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CAPE CANAVERAL, Fla. -- NASA on Monday hopes to begin its next hunt for an out-of-this-solar-system quarry: thousands of planets orbiting other stars, some of which might be habitable.

 A SpaceX Falcon 9 rocket is targeting a 6:32 p.m. liftoff from Cape Canaveral Air Force Station with NASA’s $337 million Transiting Exoplanet Survey Satellite, or TESS.

Surveying nearly the entire sky, the minimum two-year mission expects to find some 20,000 so-called exoplanets around nearby, bright stars, ranging from rocky Earth-size planets to gas giants.

The mission will produce a huge catalog of exoplanets “with the hope that someday in the next decades we’ll be able to identify the potential for life to exist outside the solar system,” said Jeff Volosin, the mission’s project manager from NASA’s Goddard Space Flight Center in Maryland.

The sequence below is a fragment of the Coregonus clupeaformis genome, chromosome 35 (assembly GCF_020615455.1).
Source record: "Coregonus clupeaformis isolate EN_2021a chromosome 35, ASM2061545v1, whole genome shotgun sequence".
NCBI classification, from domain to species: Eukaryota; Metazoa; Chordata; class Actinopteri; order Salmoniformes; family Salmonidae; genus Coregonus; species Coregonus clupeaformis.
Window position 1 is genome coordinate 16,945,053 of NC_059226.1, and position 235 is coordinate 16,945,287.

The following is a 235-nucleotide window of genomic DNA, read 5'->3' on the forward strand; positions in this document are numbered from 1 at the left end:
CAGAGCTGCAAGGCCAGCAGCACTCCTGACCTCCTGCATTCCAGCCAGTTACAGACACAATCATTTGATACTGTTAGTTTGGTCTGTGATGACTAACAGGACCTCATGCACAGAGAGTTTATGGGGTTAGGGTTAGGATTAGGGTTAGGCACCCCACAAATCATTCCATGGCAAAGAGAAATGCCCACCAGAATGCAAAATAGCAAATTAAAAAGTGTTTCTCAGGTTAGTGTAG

“We are ready to go,” Volosin said Sunday during a pre-launch news conference at Kennedy Space Center.

Severe storms Sunday night that held the potential to delay the rocket from going vertical were expected to clear for Monday’s 30-second launch window.

Forecasters predict an 80 percent chance of favorable conditions at Launch Complex 40.
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